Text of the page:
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Cancer Immunol Immunother. 2014 Dec;63(12):1319-27. doi: 10.1007/s00262-014-1594-z. Epub 2014 Sep 4.

High placenta-specific 1/low prostate-specific antigen expression pattern in high-grade prostate adenocarcinoma.

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Department of Molecular Medicine, School of Advanced Medical Technologies, Tehran University of Medical Sciences, TUMS, Tehran, Iran.



The scarcity of effective therapeutic approaches for prostate cancer (PCa) has encouraged steadily growing interest for the identification of novel antigenic targets. Placenta-specific 1 (PLAC1) is a novel cancer-testis antigen with reported ectopic expression in a variety of tumors and cancer cell lines. The purpose of the present study was to investigate for the first time the differential expression of PLAC1 in PCa tissues.


We investigated the differential expression of PLAC1 in PCa, high-grade prostatic intraepithelial neoplasia (HPIN), benign prostatic hyperplasia (BPH), and nonneoplastic/nonhyperplastic prostate tissues using microarray-based immunohistochemistry (n = 227). The correlation of PLAC1 expression with certain clinicopathological parameters and expression of prostate-specific antigen (PSA), as a prostate epithelial cell differentiation marker, were investigated.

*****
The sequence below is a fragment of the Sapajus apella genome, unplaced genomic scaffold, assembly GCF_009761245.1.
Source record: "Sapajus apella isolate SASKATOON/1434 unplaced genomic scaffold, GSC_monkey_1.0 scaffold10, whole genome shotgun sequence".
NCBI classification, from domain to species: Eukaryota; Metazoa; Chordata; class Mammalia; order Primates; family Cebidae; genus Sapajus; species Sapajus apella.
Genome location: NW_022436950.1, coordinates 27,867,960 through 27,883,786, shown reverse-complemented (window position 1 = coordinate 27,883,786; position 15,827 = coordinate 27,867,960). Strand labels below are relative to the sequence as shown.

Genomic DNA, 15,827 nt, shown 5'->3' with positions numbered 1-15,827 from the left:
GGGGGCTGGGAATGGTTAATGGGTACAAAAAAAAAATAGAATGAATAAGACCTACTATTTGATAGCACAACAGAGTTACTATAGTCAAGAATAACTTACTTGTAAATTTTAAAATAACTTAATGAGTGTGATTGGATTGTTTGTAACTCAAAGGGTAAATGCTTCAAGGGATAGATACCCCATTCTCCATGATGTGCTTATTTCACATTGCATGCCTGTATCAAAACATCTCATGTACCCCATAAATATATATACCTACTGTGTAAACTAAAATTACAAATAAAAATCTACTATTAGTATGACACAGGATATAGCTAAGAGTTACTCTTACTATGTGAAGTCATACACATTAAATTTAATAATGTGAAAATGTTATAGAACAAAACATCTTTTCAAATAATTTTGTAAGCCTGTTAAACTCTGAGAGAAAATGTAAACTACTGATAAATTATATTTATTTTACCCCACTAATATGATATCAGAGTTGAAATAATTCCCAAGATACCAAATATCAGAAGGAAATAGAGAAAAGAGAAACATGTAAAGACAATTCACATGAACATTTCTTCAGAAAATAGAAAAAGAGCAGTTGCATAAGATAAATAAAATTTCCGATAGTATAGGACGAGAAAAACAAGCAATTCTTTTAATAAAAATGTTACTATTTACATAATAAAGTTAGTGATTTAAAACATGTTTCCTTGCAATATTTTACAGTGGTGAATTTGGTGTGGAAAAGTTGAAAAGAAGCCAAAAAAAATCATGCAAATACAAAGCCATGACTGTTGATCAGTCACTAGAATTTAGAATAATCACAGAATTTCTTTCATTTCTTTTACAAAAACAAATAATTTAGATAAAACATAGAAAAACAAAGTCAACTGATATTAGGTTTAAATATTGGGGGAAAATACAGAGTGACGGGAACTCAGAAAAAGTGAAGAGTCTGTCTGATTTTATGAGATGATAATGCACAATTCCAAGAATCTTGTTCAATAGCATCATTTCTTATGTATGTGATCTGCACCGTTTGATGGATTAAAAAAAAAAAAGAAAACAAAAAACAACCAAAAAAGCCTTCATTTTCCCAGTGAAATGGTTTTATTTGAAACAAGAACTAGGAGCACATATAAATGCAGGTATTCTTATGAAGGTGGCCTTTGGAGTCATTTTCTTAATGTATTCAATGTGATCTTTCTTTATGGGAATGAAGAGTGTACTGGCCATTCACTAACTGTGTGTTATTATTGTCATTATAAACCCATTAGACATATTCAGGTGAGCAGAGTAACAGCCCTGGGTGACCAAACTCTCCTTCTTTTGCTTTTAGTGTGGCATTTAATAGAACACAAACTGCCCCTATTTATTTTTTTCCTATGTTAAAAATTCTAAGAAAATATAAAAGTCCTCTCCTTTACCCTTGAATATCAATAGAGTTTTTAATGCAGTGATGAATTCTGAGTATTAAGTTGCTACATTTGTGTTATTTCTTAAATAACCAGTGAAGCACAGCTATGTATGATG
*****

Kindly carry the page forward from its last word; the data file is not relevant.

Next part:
Placenta-specific 1 (PLAC1) expression was increased in a stepwise manner from BPH to PCa, which expressed highest levels of this molecule, while in a majority of normal tissues, PLAC1 expression was not detected. Moreover, PLAC1 expression was positively associated with Gleason score (p ≤ 0.001). Interestingly, there was a negative correlation between PLAC1 and PSA expression in patients with PCa and HPIN (p ≤ 0.01). Increment of PLAC1 expression increased the odds of PCa and HPIN diagnosis (OR 49.45, 95 % CI for OR 16.17-151.25).


Our findings on differential expression of PLAC1 in PCa plus its positive association with Gleason score and negative correlation with PSA expression highlight the potential usefulness of PLAC1 for targeted PC therapy especially for patients with advanced disease.

[Indexed for MEDLINE]

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